This article was originally printed in SHFG's Federalist, No. 56, Winter 2017. To subscribe to The Federalist and access all of its content, please join SHFG at http://shfg.wildapricot.com/join-us.
As the world’s largest biomedical library, the U.S. National Library of Medicine (NLM) at the National Institutes of Health houses a vast collection of print and electronic materials filled with medical information, research and history. NLM’s most amazing resource is the History of Medicine Division (https://www.nlm.nih.gov/hmd/index.html), which collects, preserves, makes available, and interprets for diverse audiences one of the world’s richest collections of historical materials related to human health and disease. The collections include thousands of volumes of rare and historical materials dating as far back as the 11th century. From its earliest origins in 1836, as the U.S. Surgeon General’s library, to the present, NLM provides endless expertise and medical information to the public, here and abroad.
One of the joys of working in the History of Medicine Division of this great library is being close to its world-renowned historical collection spanning ten centuries and representing nearly every part of the globe. These unique and rare materials not only open a window to medical history, but intersect with and reflect economic, political and social history. Sometimes they even inspire popular culture. The History of Medicine collections include beautifully illustrated books authored by great Renaissance scientists and thinkers like Nicolas Flamel, Paracelsus, Cornelius Agrippa, and Ambrose Paré. If these names sound familiar to you, it is probably because you have read about them in the enormously popular Harry Potter book series. Influenced by these real-life historical figures in science and medicine, J.K. Rowling’s research into history is clearly reflected in her Harry Potter series. The character Nicolas Flamel, a French alchemist, is the maker of the philosopher’s stone, believed to be a key to immortality and Cornelius Agrippa, a noted German occultist, alchemist and physician, is featured on a wizard card found inside a Chocolate Frog treat collected by Harry Potter and his friends at Hogwarts School of Witchcraft and Wizardry.
The history documented in these historical scientific books and the popular story of Harry Potter first crossed paths at the NLM several years ago, when one of the library’s reference librarians brought a small French volume, La Metallique Transformation, into the Exhibition Program offices as an example of how he engages with young people who visit the library. The author, to our great surprise, was Nicolas Flamel, who we were all familiar with from the Harry Potter books. The librarian used this rare historical volume to introduce medical history to his young visitors, making a connection between history and contemporary life and bringing relevance to their visit. From that simple introduction to a volume in the History of Medicine collections, came a small exhibition at the library and an enormously successful traveling banner exhibition whose popularity has kept six copies traveling around the country since 2009.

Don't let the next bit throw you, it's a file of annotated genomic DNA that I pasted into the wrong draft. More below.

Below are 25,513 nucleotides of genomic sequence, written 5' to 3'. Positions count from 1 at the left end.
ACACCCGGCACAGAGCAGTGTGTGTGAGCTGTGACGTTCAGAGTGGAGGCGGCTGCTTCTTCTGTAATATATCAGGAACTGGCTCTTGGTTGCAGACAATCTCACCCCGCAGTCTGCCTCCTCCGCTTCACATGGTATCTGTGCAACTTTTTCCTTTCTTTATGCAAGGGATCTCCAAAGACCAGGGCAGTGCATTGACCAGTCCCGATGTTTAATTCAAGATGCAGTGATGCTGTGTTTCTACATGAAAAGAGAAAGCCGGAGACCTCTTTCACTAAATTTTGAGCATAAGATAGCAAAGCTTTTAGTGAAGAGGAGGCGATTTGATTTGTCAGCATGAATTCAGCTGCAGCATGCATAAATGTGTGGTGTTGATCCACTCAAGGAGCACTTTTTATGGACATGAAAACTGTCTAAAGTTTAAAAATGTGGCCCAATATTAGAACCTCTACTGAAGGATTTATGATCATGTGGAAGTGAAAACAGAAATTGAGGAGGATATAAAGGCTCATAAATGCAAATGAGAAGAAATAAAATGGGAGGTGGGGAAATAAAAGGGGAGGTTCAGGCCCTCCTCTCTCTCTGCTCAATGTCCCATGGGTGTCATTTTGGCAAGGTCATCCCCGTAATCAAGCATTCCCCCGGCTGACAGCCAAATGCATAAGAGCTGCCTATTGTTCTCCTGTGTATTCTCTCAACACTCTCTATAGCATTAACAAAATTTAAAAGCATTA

This past June, to celebrate the 20th anniversary of the first publication of J.K. Rowling’s Harry Potter and the Philosopher’s Stone (published in the United States as Harry Potter and the Sorcerer’s Stone), the NLM created a special display that featured the library’s traveling banner exhibition Harry Potter’s World: Renaissance Science, Magic and Medicine (https://www.nlm.nih.gov/exhibition/harrypottersworld/) alongside a display of 15th, 16th and 17th century books that influenced the Harry Potter series. This juxtaposition of history and popular culture attracted over 600 visitors, both adults and children, to the History of Medicine reading room during the week-long exhibit. Visitors spent quality time exploring the books on display, learning the history they contained and using it to spark their imagination to learn more about the connections between history and Harry Potter as they reflected on the story they loved so much. Many explored the fully digitized historical books online, and some young students used these materials to create stories of their own. The excitement and joy was palpable and it was wonderful to see how a creative approach to history can stimulate and inspire people of all ages.
History and Harry Potter indeed go hand-in-hand and NLM discovered a way to creatively engage their audiences in the intersection between history and popular culture. The great success of the library’s exhibition is a testament to the popularity of the Harry Potter series, to the power of libraries everywhere to engage the mind, and to the excitement of learning how history influences literature and modern-day life.
The author, Jill L. Newmark, is an exhibition registrar, curator, and manager of traveling exhibition services at the U.S. National Library of Medicine.